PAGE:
The Germans have such a singular way of blending practical and sporting elements into their cars: the BMW’s 3-series sedan is historically so practical, but full of quality engineering and responsive rear-wheel-drive handling. The VW GTI is a box on wheels, but truly one of the most iconic real-world sporting cars of all time.  Even Porsche’s 911 can be considered relatively practical, when compared to cars from Ferrari or Lamborghini. German motorcycles are built along the same, very conservative lines: I love how these are so upright and dorky, efficient, practical, aber sehr sportlich. 

Although you can’t hide that monstrous engine behind a bulbous fairing: it seems to stick out everywhere, bulging like an overstuffed wurst.

1978 BMW R100RS L Rear

The R100RS was BMW’s flagship sport-touring model at the time. Introduced in 1977, it made 70hp and had a top speed of 108mph, which could be achieved in relative comfort, thanks to the wind-tunnel-designed wrap-around fairing that made the machine an unruffled, all-weather device designed to cover big distances at high speed.  Handling was extremely stable, rather than nimble, as befits its intended mission.

The original ad is straight and to-the-point, written so efficiently as to leave out things like lowercase letters. Luckily for you, I had a few moments to translate the original listing into something that is a bit easier to read. From the original eBay listing 1978 BMW R100RS for Sale

This is a beautifully restored R100RS with 67,000km/ approx 41,000 miles

  • European bike headlight on/off switch
  • Longer front fender
  • Powdercoated wheels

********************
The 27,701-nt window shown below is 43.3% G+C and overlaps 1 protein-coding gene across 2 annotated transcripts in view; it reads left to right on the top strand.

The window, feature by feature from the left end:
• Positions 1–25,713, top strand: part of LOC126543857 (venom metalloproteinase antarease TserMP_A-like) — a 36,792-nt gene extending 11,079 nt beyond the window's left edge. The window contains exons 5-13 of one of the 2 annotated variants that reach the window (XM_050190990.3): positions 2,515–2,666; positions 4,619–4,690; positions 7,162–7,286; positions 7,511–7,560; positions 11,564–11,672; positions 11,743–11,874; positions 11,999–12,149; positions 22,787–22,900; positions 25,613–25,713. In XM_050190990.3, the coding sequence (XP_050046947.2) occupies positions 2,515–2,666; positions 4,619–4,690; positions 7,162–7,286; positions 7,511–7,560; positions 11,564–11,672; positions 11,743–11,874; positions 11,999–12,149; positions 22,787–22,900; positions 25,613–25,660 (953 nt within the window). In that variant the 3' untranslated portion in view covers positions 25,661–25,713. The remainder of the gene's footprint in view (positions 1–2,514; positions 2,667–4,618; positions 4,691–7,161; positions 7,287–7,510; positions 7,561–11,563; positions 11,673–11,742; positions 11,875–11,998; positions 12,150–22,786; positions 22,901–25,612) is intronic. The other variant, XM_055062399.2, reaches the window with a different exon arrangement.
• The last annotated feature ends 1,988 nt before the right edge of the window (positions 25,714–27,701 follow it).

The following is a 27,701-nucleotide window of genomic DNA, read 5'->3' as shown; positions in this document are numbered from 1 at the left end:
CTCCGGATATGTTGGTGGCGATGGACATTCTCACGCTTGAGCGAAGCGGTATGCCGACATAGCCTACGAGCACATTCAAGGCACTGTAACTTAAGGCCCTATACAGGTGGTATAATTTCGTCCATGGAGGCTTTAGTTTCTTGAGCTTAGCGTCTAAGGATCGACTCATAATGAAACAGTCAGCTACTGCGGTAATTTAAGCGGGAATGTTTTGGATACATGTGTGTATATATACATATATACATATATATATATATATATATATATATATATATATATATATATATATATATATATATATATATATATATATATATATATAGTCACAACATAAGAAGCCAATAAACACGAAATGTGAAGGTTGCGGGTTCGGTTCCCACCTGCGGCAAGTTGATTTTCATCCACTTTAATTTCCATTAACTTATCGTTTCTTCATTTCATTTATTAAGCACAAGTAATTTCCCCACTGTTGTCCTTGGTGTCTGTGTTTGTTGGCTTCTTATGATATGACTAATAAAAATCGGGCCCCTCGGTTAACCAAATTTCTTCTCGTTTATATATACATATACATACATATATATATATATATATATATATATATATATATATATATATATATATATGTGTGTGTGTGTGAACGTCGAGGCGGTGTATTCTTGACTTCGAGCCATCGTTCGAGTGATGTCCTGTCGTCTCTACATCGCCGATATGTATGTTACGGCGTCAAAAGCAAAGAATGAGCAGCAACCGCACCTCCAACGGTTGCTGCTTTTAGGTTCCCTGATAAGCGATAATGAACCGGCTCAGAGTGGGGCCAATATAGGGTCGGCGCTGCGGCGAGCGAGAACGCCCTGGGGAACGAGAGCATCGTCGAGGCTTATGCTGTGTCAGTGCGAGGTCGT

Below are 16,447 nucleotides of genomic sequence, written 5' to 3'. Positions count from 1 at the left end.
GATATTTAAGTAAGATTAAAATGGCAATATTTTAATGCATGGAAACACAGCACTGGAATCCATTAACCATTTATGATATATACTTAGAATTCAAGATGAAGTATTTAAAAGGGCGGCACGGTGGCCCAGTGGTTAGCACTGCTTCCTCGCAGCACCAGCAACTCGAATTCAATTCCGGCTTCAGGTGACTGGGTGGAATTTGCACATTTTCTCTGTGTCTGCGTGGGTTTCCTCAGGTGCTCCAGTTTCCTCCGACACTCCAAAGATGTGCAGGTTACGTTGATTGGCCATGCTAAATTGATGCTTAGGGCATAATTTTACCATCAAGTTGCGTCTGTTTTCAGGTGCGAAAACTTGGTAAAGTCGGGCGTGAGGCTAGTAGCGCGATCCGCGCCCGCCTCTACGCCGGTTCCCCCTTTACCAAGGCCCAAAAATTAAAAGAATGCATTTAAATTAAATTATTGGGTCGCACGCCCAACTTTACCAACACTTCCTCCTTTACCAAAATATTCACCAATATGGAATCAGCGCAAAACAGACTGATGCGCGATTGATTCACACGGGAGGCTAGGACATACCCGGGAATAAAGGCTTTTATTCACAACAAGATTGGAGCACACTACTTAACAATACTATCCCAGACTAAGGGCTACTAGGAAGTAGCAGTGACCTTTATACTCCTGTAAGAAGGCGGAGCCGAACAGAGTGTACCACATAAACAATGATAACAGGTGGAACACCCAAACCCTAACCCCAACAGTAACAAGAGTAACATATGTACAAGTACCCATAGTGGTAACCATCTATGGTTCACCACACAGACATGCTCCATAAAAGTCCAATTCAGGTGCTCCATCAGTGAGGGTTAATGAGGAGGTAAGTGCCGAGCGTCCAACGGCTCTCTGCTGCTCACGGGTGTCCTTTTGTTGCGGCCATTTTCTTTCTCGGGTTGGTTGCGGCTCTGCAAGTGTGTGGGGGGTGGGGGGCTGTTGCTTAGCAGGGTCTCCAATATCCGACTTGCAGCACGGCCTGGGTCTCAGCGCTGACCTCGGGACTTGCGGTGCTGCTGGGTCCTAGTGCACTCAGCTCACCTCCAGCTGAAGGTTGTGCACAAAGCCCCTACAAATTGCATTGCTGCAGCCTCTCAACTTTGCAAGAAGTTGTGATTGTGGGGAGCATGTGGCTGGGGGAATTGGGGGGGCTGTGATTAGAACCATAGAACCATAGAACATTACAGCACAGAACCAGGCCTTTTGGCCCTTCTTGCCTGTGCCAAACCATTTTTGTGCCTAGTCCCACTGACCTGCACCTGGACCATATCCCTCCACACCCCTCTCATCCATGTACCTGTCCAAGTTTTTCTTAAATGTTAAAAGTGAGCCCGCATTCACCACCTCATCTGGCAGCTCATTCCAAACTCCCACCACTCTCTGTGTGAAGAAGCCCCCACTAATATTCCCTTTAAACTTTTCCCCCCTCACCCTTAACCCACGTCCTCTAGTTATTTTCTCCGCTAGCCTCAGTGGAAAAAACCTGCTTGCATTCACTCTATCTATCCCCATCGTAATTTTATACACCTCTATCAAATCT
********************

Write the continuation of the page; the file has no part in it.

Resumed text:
• Upgraded forks with new seals
  • Resr [reservoir?] shocks [they appear to be Ohlins]
  • New brakes with stainless brake lines
  • All fluids changed
  • Carbs cleaned and balanced
  • New Odessey battery and electronic ignition
  • Cafe reverse cone mufflers sound great
  • Runs great looks great, everything works as it should
  • Rear bag mounts shown but not included

1978 BMW R100RS L Rear Wheel

In spite of the relatively minimal information, the ad does include a video of the bike.  I love videos! And those mufflers sound pretty great.

I have to admit: dorky as these are, there’s something so cool about them, that practical sportiness that infuses German cars and bikes. And some of these 70’s BMW’s are still really cheap. The earlier “toaster tank” models are getting pricey but, if you’re not scared off by the mileage these accumulate, they’re pretty darn affordable, and very practical as far as classics go. Find a set of those vintage, briefcase-y hard bags, pack up the missus, and head out on the highway, looking for adventure, or whatever comes your way.

Look, I’ve seen Easy Rider a few times, and hardtails look like a pretty terrible choice if you plan to ride across the country…

-tad

1978 BMW R Rear